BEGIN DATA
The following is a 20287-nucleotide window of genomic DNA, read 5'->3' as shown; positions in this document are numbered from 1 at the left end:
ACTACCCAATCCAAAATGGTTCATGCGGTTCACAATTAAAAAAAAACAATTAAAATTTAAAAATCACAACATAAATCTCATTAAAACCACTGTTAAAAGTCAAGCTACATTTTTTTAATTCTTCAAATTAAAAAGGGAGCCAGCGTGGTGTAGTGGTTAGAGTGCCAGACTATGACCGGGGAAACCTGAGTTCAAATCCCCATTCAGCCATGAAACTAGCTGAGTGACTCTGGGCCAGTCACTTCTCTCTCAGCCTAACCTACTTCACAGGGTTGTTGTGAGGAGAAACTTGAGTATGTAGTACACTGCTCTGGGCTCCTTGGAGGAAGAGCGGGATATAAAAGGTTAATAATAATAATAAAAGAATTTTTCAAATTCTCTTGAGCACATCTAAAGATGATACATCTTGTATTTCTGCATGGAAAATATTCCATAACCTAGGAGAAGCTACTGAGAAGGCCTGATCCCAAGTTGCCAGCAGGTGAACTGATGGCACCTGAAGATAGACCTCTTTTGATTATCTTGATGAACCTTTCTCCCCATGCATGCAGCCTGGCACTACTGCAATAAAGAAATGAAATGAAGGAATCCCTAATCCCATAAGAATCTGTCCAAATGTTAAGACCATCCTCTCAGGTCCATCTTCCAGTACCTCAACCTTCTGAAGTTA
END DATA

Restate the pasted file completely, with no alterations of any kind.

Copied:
The following is a 20287-nucleotide window of genomic DNA, read 5'->3' as shown; positions in this document are numbered from 1 at the left end:
ACTACCCAATCCAAAATGGTTCATGCGGTTCACAATTAAAAAAAAACAATTAAAATTTAAAAATCACAACATAAATCTCATTAAAACCACTGTTAAAAGTCAAGCTACATTTTTTTAATTCTTCAAATTAAAAAGGGAGCCAGCGTGGTGTAGTGGTTAGAGTGCCAGACTATGACCGGGGAAACCTGAGTTCAAATCCCCATTCAGCCATGAAACTAGCTGAGTGACTCTGGGCCAGTCACTTCTCTCTCAGCCTAACCTACTTCACAGGGTTGTTGTGAGGAGAAACTTGAGTATGTAGTACACTGCTCTGGGCTCCTTGGAGGAAGAGCGGGATATAAAAGGTTAATAATAATAATAAAAGAATTTTTCAAATTCTCTTGAGCACATCTAAAGATGATACATCTTGTATTTCTGCATGGAAAATATTCCATAACCTAGGAGAAGCTACTGAGAAGGCCTGATCCCAAGTTGCCAGCAGGTGAACTGATGGCACCTGAAGATAGACCTCTTTTGATTATCTTGATGAACCTTTCTCCCCATGCATGCAGCCTGGCACTACTGCAATAAAGAAATGAAATGAAGGAATCCCTAATCCCATAAGAATCTGTCCAAATGTTAAGACCATCCTCTCAGGTCCATCTTCCAGTACCTCAACCTTCTGAAGTTA